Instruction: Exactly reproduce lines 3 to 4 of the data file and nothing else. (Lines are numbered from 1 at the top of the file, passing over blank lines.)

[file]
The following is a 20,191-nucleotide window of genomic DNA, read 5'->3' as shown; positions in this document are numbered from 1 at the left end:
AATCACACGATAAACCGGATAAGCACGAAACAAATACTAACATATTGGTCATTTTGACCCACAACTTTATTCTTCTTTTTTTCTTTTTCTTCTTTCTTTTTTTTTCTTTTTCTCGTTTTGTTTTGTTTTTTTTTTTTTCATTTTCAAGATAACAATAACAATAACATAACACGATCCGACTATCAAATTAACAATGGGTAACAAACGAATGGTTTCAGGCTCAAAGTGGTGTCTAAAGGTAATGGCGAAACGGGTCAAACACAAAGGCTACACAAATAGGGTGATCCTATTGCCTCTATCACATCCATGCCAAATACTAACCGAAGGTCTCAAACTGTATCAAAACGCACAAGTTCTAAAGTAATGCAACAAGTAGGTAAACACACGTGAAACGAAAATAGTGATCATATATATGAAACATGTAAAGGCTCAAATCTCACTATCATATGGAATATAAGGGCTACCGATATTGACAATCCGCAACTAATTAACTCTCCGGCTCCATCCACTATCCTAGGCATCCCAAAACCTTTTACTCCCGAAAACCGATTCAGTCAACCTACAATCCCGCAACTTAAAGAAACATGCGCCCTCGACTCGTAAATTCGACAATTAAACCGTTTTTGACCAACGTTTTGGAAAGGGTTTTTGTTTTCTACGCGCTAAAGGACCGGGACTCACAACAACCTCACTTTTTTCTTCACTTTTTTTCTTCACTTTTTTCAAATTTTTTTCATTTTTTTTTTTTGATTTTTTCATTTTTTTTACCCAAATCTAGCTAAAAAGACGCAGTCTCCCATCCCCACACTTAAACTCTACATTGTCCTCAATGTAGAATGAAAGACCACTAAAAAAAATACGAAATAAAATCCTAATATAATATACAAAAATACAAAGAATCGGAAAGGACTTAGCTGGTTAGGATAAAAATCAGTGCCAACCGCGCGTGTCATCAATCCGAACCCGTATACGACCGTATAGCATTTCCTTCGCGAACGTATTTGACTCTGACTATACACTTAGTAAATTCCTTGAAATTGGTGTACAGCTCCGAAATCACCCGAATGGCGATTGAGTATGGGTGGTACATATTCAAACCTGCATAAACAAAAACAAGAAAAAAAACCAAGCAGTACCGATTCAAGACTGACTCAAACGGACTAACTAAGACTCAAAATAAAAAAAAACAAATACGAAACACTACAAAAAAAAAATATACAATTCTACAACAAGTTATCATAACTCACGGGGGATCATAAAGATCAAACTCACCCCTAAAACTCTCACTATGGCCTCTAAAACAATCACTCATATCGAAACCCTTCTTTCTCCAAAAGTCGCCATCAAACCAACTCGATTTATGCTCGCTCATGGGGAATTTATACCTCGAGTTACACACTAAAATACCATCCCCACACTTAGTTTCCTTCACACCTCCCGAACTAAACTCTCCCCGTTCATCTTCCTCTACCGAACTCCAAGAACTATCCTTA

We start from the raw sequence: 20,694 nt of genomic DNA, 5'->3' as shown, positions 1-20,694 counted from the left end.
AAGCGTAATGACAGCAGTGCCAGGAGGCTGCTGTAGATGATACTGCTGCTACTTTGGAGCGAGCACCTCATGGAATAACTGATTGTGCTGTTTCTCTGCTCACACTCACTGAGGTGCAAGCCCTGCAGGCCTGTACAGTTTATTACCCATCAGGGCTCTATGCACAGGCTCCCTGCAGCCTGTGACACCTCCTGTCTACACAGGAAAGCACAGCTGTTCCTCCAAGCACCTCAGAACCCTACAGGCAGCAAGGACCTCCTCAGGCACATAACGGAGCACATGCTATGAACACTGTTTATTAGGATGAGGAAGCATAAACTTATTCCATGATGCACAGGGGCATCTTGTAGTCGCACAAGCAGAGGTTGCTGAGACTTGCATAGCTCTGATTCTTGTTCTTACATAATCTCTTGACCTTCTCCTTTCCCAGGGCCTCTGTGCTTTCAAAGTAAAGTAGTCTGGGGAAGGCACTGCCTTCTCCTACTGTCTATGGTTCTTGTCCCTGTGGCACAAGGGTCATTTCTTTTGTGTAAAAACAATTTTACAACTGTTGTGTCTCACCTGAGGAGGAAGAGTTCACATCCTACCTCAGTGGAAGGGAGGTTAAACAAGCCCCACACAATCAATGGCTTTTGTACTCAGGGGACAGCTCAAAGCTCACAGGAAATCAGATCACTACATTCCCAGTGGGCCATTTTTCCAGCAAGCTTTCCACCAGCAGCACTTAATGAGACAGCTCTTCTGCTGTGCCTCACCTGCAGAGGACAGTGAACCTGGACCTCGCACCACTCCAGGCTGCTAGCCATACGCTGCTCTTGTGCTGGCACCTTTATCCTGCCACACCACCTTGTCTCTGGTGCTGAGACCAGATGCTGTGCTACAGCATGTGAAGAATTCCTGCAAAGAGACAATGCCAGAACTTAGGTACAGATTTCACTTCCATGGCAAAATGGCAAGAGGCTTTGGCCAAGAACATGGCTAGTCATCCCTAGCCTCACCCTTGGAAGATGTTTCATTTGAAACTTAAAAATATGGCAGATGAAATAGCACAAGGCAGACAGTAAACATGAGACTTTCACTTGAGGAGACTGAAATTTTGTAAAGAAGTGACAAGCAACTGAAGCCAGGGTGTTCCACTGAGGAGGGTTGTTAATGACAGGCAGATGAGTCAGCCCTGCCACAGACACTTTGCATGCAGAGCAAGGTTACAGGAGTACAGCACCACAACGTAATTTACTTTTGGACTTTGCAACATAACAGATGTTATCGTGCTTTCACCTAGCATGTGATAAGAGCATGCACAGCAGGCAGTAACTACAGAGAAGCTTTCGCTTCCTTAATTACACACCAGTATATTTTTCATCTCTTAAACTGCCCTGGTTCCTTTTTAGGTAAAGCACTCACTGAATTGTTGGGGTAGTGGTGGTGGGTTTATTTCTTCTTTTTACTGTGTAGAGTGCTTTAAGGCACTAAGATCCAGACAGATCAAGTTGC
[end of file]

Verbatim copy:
We start from the raw sequence: 20,694 nt of genomic DNA, 5'->3' as shown, positions 1-20,694 counted from the left end.
AAGCGTAATGACAGCAGTGCCAGGAGGCTGCTGTAGATGATACTGCTGCTACTTTGGAGCGAGCACCTCATGGAATAACTGATTGTGCTGTTTCTCTGCTCACACTCACTGAGGTGCAAGCCCTGCAGGCCTGTACAGTTTATTACCCATCAGGGCTCTATGCACAGGCTCCCTGCAGCCTGTGACACCTCCTGTCTACACAGGAAAGCACAGCTGTTCCTCCAAGCACCTCAGAACCCTACAGGCAGCAAGGACCTCCTCAGGCACATAACGGAGCACATGCTATGAACACTGTTTATTAGGATGAGGAAGCATAAACTTATTCCATGATGCACAGGGGCATCTTGTAGTCGCACAAGCAGAGGTTGCTGAGACTTGCATAGCTCTGATTCTTGTTCTTACATAATCTCTTGACCTTCTCCTTTCCCAGGGCCTCTGTGCTTTCAAAGTAAAGTAGTCTGGGGAAGGCACTGCCTTCTCCTACTGTCTATGGTTCTTGTCCCTGTGGCACAAGGGTCATTTCTTTTGTGTAAAAACAATTTTACAACTGTTGTGTCTCACCTGAGGAGGAAGAGTTCACATCCTACCTCAGTGGAAGGGAGGTTAAACAAGCCCCACACAATCAATGGCTTTTGTACTCAGGGGACAGCTCAAAGCTCACAGGAAATCAGATCACTACATTCCCAGTGGGCCATTTTTCCAGCAAGCTTTCCACCAGCAGCACTTAATGAGACAGCTCTTCTGCTGTGCCTCACCTGCAGAGGACAGTGAACCTGGACCTCGCACCACTCCAGGCTGCTAGCCATACGCTGCTCTTGTGCTGGCACCTTTATCCTGCCACACCACCTTGTCTCTGGTGCTGAGACCAGATGCTGTGCTACAGCATGTGAAGAATTCCTGCAAAGAGACAATGCCAGAACTTAGGTACAGATTTCACTTCCATGGCAAAATGGCAAGAGGCTTTGGCCAAGAACATGGCTAGTCATCCCTAGCCTCACCCTTGGAAGATGTTTCATTTGAAACTTAAAAATATGGCAGATGAAATAGCACAAGGCAGACAGTAAACATGAGACTTTCACTTGAGGAGACTGAAATTTTGTAAAGAAGTGACAAGCAACTGAAGCCAGGGTGTTCCACTGAGGAGGGTTGTTAATGACAGGCAGATGAGTCAGCCCTGCCACAGACACTTTGCATGCAGAGCAAGGTTACAGGAGTACAGCACCACAACGTAATTTACTTTTGGACTTTGCAACATAACAGATGTTATCGTGCTTTCACCTAGCATGTGATAAGAGCATGCACAGCAGGCAGTAACTACAGAGAAGCTTTCGCTTCCTTAATTACACACCAGTATATTTTTCATCTCTTAAACTGCCCTGGTTCCTTTTTAGGTAAAGCACTCACTGAATTGTTGGGGTAGTGGTGGTGGGTTTATTTCTTCTTTTTACTGTGTAGAGTGCTTTAAGGCACTAAGATCCAGACAGATCAAGTTGC